Chris Clark, Jacksonville, FL
I’m a visual artist based in Jacksonville, Florida, and this is my studio space. It’s situated in a 100-year-old warehouse that used to be a grocery manufacturer. The warehouse is now home to multiple artist communities, a recording studio, photography studios, small businesses, and a boxing gym.
My studio is located on the third floor, affectionately known as 3B. Our bay is divided into about 10 separate rooms with a large common area. In my room, I have a section where I paint, a section to draw, and a chalkboard wall for when my daughters come to hang out. I also designated one of the walls as a mural wall for all my artsy friends to create on. On the outside of my studio walls I hang all of my finished work. I’m new to having a studio, and so far it is everything I imagined and more!
Chelsea Boxwell, Los Angeles, CA
I’m interested in painting (the verb) more than Painting (the noun), and my studio practice fully encompasses this. I paint on paintings that are on top of paintings and canvases that are on top of canvases. I incorporate patterned and sequined fabrics amongst the thick, raw canvas and attempt to capture every moment, every splatter, every drip, every drop, everything that happens in my studio. I believe every moment is important.
The paint that goes off of the edges, outside of where it is “meant to be,” is just as important, and often more interesting to me, than what goes directly onto the canvas. And that is how this chaotic system of mine came into place. This practice requires a lot of space, but it is my freedom space. I am free to let loose and do whatever pleases me in the moment. It is a place where I can exist in the moment.
Elise P. Church, Brooklyn, NY
I share a studio with three other artists in the former Jones Brothers Grand Union Tea Company building in DUMBO, Brooklyn. The space is a rectangle with one long white wall. This is my area. Primarily made up of a cluttered work table and a plastic-covered painting wall, I shuttle between both when I am in the studio several days a week.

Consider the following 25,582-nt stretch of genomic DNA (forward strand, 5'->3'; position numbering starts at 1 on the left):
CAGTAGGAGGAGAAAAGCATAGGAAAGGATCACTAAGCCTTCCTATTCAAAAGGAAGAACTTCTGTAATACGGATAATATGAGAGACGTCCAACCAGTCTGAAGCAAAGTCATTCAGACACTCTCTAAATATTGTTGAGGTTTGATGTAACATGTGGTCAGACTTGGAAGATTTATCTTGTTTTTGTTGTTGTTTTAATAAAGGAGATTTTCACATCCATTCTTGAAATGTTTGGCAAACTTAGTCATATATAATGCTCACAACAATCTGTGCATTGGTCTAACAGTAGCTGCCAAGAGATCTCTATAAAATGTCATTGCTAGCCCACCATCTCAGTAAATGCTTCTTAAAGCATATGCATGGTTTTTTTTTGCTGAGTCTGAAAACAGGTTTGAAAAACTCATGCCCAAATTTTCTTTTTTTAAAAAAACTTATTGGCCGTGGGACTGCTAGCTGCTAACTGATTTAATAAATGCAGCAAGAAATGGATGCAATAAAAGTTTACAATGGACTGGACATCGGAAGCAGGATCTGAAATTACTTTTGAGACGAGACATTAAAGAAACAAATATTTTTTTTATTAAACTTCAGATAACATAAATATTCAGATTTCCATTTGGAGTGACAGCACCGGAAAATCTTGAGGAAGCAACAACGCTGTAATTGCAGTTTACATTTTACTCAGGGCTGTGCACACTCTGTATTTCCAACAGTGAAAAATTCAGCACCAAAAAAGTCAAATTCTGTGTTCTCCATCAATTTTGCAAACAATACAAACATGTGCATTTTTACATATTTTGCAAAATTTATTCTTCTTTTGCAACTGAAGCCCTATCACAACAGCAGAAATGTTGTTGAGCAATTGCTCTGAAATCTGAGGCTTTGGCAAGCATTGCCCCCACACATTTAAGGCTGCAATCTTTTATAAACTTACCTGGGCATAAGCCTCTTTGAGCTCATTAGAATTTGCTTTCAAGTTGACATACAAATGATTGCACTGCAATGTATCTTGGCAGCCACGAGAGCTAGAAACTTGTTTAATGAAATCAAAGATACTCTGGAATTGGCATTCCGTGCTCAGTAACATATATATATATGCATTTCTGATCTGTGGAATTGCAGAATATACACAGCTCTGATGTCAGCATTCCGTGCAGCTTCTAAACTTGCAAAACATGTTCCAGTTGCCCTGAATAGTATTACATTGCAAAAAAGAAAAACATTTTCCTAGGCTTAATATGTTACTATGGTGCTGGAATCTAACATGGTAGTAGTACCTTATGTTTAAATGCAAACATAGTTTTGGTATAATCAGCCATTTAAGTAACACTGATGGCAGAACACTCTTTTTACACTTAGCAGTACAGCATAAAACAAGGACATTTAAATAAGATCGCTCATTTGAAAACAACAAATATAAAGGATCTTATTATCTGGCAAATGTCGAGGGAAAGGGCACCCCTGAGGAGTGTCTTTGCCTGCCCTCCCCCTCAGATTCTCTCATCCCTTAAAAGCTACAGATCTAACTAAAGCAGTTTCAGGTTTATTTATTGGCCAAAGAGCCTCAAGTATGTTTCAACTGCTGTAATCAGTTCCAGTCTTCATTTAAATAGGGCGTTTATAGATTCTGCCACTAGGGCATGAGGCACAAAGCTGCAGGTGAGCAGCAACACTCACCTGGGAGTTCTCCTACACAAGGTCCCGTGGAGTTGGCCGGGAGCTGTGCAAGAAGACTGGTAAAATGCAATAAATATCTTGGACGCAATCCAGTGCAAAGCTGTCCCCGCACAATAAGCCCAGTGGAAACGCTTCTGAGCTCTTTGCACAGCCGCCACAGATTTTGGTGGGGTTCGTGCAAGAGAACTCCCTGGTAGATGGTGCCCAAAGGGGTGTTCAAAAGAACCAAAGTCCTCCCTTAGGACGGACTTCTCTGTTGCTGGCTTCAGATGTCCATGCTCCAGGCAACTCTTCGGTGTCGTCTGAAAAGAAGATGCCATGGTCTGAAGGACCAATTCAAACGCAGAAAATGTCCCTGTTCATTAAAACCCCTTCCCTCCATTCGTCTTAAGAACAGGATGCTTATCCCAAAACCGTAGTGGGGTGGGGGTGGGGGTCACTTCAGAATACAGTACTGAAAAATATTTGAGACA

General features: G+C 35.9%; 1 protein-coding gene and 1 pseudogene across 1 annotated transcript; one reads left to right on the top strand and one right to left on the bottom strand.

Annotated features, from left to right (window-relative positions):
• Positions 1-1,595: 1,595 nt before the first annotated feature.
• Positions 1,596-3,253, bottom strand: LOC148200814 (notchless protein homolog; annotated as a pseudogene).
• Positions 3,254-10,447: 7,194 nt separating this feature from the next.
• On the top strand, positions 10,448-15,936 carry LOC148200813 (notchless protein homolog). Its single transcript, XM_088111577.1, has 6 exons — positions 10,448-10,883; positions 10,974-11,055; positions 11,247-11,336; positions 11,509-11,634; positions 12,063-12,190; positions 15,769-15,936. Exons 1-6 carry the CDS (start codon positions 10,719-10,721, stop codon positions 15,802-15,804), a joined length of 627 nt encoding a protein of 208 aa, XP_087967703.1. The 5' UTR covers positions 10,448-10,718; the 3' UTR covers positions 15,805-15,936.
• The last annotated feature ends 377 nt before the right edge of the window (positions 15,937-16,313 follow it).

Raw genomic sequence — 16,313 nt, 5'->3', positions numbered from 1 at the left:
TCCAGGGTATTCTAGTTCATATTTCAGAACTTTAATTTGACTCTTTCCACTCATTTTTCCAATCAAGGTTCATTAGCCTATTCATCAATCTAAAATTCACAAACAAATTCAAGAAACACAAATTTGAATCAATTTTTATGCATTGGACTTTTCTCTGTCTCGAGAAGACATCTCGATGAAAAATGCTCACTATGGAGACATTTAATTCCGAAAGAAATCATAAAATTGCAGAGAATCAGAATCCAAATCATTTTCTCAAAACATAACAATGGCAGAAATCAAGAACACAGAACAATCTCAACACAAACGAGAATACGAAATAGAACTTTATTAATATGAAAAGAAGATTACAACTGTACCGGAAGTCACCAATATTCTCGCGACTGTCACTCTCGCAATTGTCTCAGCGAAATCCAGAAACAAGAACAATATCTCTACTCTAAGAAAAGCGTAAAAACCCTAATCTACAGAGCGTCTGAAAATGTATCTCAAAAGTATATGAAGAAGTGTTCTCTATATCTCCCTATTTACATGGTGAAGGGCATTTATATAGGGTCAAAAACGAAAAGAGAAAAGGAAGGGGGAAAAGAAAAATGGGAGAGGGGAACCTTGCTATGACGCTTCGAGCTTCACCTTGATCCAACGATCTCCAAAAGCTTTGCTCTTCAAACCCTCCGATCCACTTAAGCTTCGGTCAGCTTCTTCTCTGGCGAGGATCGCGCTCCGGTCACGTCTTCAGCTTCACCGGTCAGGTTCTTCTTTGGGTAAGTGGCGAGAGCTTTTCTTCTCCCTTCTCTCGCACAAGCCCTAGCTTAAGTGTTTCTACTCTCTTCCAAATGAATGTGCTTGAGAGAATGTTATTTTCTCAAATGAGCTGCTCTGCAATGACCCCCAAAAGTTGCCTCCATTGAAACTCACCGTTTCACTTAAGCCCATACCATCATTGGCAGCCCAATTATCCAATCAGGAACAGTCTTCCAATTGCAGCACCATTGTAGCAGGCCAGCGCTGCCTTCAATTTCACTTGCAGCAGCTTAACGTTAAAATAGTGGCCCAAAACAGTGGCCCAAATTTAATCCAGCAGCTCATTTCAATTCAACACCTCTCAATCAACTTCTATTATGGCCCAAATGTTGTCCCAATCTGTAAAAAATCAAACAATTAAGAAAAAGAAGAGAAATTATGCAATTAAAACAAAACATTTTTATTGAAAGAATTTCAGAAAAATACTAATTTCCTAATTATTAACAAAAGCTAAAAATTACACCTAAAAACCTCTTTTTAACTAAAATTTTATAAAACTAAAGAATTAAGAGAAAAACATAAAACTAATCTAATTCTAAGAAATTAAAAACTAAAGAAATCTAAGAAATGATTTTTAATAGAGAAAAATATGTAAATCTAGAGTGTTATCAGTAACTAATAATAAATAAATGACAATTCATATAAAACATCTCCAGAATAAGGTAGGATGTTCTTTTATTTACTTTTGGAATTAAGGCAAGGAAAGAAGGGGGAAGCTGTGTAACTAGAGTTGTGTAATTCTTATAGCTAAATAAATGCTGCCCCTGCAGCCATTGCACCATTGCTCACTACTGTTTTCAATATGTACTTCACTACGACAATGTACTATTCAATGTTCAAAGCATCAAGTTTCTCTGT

I like to work intimately and precisely at my table, cutting vintage photographs for source material and then stand to paint expressively with a loaded brush of high flow acrylic. The daily coffee cups are essential to mixing the watery colors that I replicate from the small photographic images. A copy of an art magazine, a journal, an Exacto knife, and watercolor paper are tools for the quiet moments spent seated. NPR or Prince plays on the radio when I paint. Often in the company of my studio-mates, lunch breaks on a couch around a coffee table provide a social outlet as well as an exchange of ideas and news. I am fortunate enough to have been working in this same building for over 20 years alongside my friends.
Kei Arabuna, Kaga-city, Ishikawa-ken, Japan
My art space used to be a factory belonging to old Japanese craftsmen. I brought my own style to the space, and simultaneously, this traditional Japanese environment inspires me to create my artworks, which are strongly influenced by Japanese ancestral techniques and materials.
The space is located in YamanakaOnsen, a very spiritual place where all the traditional Japanese essence is still alive: people, culture, and nature converge to give me inspiration.